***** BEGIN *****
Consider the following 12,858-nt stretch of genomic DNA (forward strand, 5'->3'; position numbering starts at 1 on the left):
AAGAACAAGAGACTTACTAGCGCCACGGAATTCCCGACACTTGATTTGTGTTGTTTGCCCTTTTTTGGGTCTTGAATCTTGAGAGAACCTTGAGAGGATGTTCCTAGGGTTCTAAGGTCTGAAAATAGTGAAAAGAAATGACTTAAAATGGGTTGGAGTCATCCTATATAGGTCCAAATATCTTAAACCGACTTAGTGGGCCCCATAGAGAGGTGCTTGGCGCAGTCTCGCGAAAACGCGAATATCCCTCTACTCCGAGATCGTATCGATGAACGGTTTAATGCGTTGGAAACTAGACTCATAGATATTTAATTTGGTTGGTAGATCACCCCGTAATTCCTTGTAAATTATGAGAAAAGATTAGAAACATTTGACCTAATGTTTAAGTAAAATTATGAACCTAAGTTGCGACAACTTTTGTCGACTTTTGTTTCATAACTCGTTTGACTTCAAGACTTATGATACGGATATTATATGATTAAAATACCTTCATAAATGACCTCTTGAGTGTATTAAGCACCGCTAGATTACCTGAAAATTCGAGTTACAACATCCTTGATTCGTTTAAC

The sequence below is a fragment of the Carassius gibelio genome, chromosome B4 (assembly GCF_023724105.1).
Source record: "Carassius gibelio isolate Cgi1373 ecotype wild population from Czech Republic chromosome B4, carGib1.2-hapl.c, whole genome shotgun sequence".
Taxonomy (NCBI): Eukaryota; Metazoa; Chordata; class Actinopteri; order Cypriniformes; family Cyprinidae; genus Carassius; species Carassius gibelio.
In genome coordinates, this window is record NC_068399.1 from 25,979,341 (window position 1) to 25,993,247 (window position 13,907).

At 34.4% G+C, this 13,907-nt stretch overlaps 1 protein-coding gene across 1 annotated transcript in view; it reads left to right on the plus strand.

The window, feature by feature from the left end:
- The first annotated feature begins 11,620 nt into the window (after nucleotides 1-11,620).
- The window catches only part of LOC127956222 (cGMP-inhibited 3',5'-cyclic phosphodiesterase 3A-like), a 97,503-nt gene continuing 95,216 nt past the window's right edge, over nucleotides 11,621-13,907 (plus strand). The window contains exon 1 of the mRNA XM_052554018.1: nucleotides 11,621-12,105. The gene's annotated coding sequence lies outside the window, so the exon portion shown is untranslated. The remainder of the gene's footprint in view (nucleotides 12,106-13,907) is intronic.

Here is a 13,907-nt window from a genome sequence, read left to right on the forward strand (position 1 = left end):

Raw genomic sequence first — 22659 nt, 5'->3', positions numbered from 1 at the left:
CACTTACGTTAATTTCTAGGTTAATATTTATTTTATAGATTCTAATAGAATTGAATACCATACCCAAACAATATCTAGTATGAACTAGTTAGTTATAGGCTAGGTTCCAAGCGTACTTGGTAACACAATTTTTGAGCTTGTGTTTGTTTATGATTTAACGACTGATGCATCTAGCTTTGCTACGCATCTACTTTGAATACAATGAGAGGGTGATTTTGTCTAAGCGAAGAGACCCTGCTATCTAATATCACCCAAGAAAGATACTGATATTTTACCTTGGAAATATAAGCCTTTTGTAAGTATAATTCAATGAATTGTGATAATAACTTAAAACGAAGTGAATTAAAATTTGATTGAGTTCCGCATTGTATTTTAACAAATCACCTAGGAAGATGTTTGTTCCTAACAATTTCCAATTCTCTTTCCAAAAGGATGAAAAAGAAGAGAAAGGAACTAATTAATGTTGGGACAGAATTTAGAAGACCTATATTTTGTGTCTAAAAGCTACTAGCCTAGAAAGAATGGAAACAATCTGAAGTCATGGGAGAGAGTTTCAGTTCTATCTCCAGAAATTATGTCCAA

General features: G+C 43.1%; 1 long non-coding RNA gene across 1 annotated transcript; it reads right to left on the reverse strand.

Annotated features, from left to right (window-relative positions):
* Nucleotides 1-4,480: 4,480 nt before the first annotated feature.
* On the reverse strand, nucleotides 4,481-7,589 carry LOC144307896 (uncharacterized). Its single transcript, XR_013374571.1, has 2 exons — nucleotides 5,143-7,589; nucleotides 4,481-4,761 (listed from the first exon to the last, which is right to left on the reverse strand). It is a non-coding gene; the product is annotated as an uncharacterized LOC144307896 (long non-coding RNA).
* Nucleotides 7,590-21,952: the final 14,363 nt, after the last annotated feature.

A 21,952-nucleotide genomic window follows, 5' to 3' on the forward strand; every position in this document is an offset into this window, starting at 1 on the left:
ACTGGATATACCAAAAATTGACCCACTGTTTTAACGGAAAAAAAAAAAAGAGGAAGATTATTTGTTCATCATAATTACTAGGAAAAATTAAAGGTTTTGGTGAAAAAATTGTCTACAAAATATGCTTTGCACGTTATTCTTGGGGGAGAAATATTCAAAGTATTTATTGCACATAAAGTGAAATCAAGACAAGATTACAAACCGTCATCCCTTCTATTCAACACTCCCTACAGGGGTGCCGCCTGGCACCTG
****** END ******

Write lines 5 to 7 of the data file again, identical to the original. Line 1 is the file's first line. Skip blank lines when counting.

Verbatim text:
Taxonomy (NCBI): Eukaryota; Metazoa; Chordata; class Actinopteri; order Cypriniformes; family Cyprinidae; genus Carassius; species Carassius gibelio.
In genome coordinates, this window is record NC_068399.1 from 25,979,341 (window position 1) to 25,993,247 (window position 13,907).

At 34.4% G+C, this 13,907-nt stretch overlaps 1 protein-coding gene across 1 annotated transcript in view; it reads left to right on the plus strand.